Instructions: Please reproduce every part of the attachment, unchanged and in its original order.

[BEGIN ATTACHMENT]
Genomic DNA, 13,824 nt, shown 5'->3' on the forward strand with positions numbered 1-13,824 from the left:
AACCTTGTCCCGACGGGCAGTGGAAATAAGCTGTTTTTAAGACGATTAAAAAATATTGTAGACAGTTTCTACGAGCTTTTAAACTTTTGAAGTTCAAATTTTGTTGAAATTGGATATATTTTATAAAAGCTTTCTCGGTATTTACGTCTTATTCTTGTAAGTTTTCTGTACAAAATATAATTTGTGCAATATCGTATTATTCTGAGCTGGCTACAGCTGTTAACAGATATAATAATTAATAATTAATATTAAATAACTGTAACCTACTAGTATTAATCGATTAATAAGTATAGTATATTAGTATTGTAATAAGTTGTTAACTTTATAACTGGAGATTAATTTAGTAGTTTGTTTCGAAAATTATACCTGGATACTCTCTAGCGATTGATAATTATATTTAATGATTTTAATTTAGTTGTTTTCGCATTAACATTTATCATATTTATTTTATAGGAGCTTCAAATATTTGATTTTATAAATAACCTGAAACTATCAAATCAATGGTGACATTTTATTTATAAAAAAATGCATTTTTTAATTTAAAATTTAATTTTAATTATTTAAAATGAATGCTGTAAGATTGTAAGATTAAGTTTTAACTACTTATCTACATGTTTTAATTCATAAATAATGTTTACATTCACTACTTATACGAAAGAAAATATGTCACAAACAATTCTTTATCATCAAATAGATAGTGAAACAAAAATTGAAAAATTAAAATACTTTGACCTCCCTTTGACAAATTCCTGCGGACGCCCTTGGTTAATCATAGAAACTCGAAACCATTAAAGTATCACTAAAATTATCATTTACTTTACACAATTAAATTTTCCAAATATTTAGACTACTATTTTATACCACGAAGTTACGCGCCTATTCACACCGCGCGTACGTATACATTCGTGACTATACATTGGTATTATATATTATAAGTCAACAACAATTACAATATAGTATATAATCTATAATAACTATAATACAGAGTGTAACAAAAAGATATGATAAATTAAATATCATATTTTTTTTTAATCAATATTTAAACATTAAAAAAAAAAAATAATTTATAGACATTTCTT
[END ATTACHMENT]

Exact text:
Genomic DNA, 13,824 nt, shown 5'->3' on the forward strand with positions numbered 1-13,824 from the left:
AACCTTGTCCCGACGGGCAGTGGAAATAAGCTGTTTTTAAGACGATTAAAAAATATTGTAGACAGTTTCTACGAGCTTTTAAACTTTTGAAGTTCAAATTTTGTTGAAATTGGATATATTTTATAAAAGCTTTCTCGGTATTTACGTCTTATTCTTGTAAGTTTTCTGTACAAAATATAATTTGTGCAATATCGTATTATTCTGAGCTGGCTACAGCTGTTAACAGATATAATAATTAATAATTAATATTAAATAACTGTAACCTACTAGTATTAATCGATTAATAAGTATAGTATATTAGTATTGTAATAAGTTGTTAACTTTATAACTGGAGATTAATTTAGTAGTTTGTTTCGAAAATTATACCTGGATACTCTCTAGCGATTGATAATTATATTTAATGATTTTAATTTAGTTGTTTTCGCATTAACATTTATCATATTTATTTTATAGGAGCTTCAAATATTTGATTTTATAAATAACCTGAAACTATCAAATCAATGGTGACATTTTATTTATAAAAAAATGCATTTTTTAATTTAAAATTTAATTTTAATTATTTAAAATGAATGCTGTAAGATTGTAAGATTAAGTTTTAACTACTTATCTACATGTTTTAATTCATAAATAATGTTTACATTCACTACTTATACGAAAGAAAATATGTCACAAACAATTCTTTATCATCAAATAGATAGTGAAACAAAAATTGAAAAATTAAAATACTTTGACCTCCCTTTGACAAATTCCTGCGGACGCCCTTGGTTAATCATAGAAACTCGAAACCATTAAAGTATCACTAAAATTATCATTTACTTTACACAATTAAATTTTCCAAATATTTAGACTACTATTTTATACCACGAAGTTACGCGCCTATTCACACCGCGCGTACGTATACATTCGTGACTATACATTGGTATTATATATTATAAGTCAACAACAATTACAATATAGTATATAATCTATAATAACTATAATACAGAGTGTAACAAAAAGATATGATAAATTAAATATCATATTTTTTTTTAATCAATATTTAAACATTAAAAAAAAAAAATAATTTATAGACATTTCTT